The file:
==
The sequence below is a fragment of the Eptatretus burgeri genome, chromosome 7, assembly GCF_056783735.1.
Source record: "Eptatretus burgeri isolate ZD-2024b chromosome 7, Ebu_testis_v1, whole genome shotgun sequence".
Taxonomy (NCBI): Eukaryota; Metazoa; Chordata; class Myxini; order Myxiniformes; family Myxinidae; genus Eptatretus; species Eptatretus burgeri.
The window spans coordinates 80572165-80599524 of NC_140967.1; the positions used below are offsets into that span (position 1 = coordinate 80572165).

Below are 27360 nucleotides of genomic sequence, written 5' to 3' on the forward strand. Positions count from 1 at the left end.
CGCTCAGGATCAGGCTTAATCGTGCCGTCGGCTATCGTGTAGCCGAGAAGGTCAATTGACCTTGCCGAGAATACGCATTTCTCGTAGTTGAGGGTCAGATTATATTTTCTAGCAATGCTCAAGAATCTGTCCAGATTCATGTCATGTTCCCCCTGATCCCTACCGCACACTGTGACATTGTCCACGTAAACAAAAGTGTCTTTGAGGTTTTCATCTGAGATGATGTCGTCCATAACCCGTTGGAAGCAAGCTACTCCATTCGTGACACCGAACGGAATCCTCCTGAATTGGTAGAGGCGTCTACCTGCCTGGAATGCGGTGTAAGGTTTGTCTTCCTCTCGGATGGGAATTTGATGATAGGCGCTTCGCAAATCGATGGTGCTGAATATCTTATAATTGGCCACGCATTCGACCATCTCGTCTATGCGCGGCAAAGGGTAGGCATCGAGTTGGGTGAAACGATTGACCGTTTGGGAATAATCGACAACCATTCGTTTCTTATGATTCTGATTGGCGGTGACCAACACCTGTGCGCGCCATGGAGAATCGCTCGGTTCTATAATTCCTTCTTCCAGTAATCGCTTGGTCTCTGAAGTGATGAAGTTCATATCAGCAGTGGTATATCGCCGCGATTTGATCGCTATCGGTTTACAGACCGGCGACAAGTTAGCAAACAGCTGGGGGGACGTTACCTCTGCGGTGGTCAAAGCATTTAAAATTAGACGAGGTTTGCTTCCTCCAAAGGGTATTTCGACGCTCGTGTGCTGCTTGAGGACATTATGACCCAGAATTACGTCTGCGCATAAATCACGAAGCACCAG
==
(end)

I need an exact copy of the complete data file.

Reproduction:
The sequence below is a fragment of the Eptatretus burgeri genome, chromosome 7, assembly GCF_056783735.1.
Source record: "Eptatretus burgeri isolate ZD-2024b chromosome 7, Ebu_testis_v1, whole genome shotgun sequence".
Taxonomy (NCBI): Eukaryota; Metazoa; Chordata; class Myxini; order Myxiniformes; family Myxinidae; genus Eptatretus; species Eptatretus burgeri.
The window spans coordinates 80572165-80599524 of NC_140967.1; the positions used below are offsets into that span (position 1 = coordinate 80572165).

Below are 27360 nucleotides of genomic sequence, written 5' to 3' on the forward strand. Positions count from 1 at the left end.
CGCTCAGGATCAGGCTTAATCGTGCCGTCGGCTATCGTGTAGCCGAGAAGGTCAATTGACCTTGCCGAGAATACGCATTTCTCGTAGTTGAGGGTCAGATTATATTTTCTAGCAATGCTCAAGAATCTGTCCAGATTCATGTCATGTTCCCCCTGATCCCTACCGCACACTGTGACATTGTCCACGTAAACAAAAGTGTCTTTGAGGTTTTCATCTGAGATGATGTCGTCCATAACCCGTTGGAAGCAAGCTACTCCATTCGTGACACCGAACGGAATCCTCCTGAATTGGTAGAGGCGTCTACCTGCCTGGAATGCGGTGTAAGGTTTGTCTTCCTCTCGGATGGGAATTTGATGATAGGCGCTTCGCAAATCGATGGTGCTGAATATCTTATAATTGGCCACGCATTCGACCATCTCGTCTATGCGCGGCAAAGGGTAGGCATCGAGTTGGGTGAAACGATTGACCGTTTGGGAATAATCGACAACCATTCGTTTCTTATGATTCTGATTGGCGGTGACCAACACCTGTGCGCGCCATGGAGAATCGCTCGGTTCTATAATTCCTTCTTCCAGTAATCGCTTGGTCTCTGAAGTGATGAAGTTCATATCAGCAGTGGTATATCGCCGCGATTTGATCGCTATCGGTTTACAGACCGGCGACAAGTTAGCAAACAGCTGGGGGGACGTTACCTCTGCGGTGGTCAAAGCATTTAAAATTAGACGAGGTTTGCTTCCTCCAAAGGGTATTTCGACGCTCGTGTGCTGCTTGAGGACATTATGACCCAGAATTACGTCTGCGCATAAATCACGAAGCACCAG